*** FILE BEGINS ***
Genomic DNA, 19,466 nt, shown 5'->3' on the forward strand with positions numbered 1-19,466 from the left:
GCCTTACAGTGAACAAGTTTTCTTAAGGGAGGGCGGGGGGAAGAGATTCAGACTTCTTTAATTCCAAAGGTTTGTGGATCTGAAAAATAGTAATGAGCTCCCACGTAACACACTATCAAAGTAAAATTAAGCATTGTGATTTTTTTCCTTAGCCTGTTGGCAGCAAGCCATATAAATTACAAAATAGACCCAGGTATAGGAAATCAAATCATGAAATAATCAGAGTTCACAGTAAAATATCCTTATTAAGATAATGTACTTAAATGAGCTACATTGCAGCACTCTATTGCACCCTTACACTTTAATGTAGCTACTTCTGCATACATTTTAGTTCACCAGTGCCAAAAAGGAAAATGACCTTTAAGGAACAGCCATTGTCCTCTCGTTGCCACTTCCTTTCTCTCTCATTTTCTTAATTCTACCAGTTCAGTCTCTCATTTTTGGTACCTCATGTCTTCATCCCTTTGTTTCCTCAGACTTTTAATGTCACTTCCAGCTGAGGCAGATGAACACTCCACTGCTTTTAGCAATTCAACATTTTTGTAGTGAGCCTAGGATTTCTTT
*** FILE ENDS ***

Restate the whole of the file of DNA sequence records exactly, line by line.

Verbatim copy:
Genomic DNA, 19,466 nt, shown 5'->3' on the forward strand with positions numbered 1-19,466 from the left:
GCCTTACAGTGAACAAGTTTTCTTAAGGGAGGGCGGGGGGAAGAGATTCAGACTTCTTTAATTCCAAAGGTTTGTGGATCTGAAAAATAGTAATGAGCTCCCACGTAACACACTATCAAAGTAAAATTAAGCATTGTGATTTTTTTCCTTAGCCTGTTGGCAGCAAGCCATATAAATTACAAAATAGACCCAGGTATAGGAAATCAAATCATGAAATAATCAGAGTTCACAGTAAAATATCCTTATTAAGATAATGTACTTAAATGAGCTACATTGCAGCACTCTATTGCACCCTTACACTTTAATGTAGCTACTTCTGCATACATTTTAGTTCACCAGTGCCAAAAAGGAAAATGACCTTTAAGGAACAGCCATTGTCCTCTCGTTGCCACTTCCTTTCTCTCTCATTTTCTTAATTCTACCAGTTCAGTCTCTCATTTTTGGTACCTCATGTCTTCATCCCTTTGTTTCCTCAGACTTTTAATGTCACTTCCAGCTGAGGCAGATGAACACTCCACTGCTTTTAGCAATTCAACATTTTTGTAGTGAGCCTAGGATTTCTTT